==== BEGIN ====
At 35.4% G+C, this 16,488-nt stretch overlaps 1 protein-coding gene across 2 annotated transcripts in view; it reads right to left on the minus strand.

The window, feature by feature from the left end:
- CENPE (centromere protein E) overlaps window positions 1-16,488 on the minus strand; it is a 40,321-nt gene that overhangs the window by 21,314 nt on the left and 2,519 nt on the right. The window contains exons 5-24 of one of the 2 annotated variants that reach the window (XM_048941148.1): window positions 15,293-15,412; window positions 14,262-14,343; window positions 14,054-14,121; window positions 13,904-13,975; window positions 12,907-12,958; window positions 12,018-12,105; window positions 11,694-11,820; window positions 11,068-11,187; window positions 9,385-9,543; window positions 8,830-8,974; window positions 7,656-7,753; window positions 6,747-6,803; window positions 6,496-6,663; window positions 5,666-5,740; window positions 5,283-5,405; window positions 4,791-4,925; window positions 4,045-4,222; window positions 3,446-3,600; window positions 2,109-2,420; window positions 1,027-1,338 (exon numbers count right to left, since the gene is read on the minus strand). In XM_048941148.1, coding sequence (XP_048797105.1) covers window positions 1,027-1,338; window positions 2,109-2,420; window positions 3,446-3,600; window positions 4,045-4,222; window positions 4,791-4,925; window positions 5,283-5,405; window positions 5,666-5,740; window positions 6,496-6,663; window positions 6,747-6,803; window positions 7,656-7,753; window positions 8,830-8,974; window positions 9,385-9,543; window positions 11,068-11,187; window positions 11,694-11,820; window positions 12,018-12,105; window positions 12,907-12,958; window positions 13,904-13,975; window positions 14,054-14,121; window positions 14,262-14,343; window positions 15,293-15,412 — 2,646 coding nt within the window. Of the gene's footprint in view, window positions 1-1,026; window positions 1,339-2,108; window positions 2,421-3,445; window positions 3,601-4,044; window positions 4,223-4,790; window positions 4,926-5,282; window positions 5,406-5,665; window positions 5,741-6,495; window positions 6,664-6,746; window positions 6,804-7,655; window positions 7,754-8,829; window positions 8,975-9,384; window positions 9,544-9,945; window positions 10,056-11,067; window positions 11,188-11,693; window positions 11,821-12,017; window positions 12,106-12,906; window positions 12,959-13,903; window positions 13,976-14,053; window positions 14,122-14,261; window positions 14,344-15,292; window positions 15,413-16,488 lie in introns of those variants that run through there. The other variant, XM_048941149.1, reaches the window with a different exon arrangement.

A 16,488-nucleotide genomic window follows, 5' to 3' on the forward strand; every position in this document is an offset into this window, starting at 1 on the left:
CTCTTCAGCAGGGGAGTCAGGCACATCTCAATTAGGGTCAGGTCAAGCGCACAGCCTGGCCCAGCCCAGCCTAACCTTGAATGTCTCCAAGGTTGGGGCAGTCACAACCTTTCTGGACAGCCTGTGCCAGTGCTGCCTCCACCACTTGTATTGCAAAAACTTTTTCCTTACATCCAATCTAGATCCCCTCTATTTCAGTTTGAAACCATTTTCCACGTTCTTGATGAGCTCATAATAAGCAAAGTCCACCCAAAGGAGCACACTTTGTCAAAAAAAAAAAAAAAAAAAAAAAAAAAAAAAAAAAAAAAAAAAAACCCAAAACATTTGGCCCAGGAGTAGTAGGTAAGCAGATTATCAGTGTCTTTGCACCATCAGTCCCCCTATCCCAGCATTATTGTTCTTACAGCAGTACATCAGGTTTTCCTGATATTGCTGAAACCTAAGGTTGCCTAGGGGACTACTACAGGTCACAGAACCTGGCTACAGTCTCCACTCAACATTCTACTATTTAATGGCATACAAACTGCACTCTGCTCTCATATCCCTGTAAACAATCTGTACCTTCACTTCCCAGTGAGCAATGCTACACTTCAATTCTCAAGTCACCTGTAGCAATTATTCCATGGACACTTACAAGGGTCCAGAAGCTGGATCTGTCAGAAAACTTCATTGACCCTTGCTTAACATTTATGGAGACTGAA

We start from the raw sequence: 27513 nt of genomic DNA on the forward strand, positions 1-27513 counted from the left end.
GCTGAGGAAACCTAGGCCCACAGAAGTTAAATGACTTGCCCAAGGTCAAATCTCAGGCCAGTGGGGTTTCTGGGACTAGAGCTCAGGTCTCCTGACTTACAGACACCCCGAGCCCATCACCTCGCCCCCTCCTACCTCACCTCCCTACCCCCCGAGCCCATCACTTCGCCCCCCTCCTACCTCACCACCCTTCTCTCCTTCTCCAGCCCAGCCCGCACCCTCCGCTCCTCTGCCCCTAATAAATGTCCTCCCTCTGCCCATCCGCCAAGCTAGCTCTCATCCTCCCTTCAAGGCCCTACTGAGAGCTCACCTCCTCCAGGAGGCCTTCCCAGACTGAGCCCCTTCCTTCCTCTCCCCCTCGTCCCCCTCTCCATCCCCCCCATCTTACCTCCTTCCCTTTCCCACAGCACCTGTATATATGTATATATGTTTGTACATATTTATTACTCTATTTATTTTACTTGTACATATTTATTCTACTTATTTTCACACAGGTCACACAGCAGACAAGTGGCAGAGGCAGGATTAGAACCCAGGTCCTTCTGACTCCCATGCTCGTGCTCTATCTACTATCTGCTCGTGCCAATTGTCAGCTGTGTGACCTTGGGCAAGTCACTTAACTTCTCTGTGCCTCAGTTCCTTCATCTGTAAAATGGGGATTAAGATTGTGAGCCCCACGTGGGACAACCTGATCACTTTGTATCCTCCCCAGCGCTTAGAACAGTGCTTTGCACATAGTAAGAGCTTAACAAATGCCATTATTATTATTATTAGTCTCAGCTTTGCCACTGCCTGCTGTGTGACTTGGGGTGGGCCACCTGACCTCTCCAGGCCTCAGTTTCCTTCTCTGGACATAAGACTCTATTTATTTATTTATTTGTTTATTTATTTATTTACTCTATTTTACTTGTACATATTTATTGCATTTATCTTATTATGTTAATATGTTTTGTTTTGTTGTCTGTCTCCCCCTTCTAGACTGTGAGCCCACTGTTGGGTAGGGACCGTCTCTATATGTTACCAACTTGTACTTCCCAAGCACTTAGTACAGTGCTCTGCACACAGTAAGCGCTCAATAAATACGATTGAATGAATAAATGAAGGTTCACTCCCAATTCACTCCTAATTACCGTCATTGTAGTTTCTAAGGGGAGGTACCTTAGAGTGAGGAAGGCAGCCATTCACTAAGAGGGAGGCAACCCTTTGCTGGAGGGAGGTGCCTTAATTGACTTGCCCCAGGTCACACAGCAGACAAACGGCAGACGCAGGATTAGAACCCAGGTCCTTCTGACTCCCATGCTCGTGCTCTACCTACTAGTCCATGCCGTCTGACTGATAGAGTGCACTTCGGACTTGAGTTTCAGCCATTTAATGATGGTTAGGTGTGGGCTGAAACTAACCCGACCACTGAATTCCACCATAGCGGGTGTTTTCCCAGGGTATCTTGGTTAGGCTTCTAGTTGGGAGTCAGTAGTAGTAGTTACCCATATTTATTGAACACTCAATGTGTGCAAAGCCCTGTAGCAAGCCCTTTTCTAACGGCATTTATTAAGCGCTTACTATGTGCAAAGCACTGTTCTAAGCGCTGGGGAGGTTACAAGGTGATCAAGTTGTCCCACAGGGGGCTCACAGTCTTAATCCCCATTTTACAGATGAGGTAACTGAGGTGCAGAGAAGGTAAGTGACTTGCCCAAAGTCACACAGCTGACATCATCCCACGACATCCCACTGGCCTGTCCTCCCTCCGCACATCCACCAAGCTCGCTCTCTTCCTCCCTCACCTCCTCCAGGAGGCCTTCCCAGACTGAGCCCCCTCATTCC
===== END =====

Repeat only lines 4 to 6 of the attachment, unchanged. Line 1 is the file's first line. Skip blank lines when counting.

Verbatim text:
A 16,488-nucleotide genomic window follows, 5' to 3' on the forward strand; every position in this document is an offset into this window, starting at 1 on the left:
CTCTTCAGCAGGGGAGTCAGGCACATCTCAATTAGGGTCAGGTCAAGCGCACAGCCTGGCCCAGCCCAGCCTAACCTTGAATGTCTCCAAGGTTGGGGCAGTCACAACCTTTCTGGACAGCCTGTGCCAGTGCTGCCTCCACCACTTGTATTGCAAAAACTTTTTCCTTACATCCAATCTAGATCCCCTCTATTTCAGTTTGAAACCATTTTCCACGTTCTTGATGAGCTCATAATAAGCAAAGTCCACCCAAAGGAGCACACTTTGTCAAAAAAAAAAAAAAAAAAAAAAAAAAAAAAAAAAAAAAAAAAAAACCCAAAACATTTGGCCCAGGAGTAGTAGGTAAGCAGATTATCAGTGTCTTTGCACCATCAGTCCCCCTATCCCAGCATTATTGTTCTTACAGCAGTACATCAGGTTTTCCTGATATTGCTGAAACCTAAGGTTGCCTAGGGGACTACTACAGGTCACAGAACCTGGCTACAGTCTCCACTCAACATTCTACTATTTAATGGCATACAAACTGCACTCTGCTCTCATATCCCTGTAAACAATCTGTACCTTCACTTCCCAGTGAGCAATGCTACACTTCAATTCTCAAGTCACCTGTAGCAATTATTCCATGGACACTTACAAGGGTCCAGAAGCTGGATCTGTCAGAAAACTTCATTGACCCTTGCTTAACATTTATGGAGACTGAA

We start from the raw sequence: 27513 nt of genomic DNA on the forward strand, positions 1-27513 counted from the left end.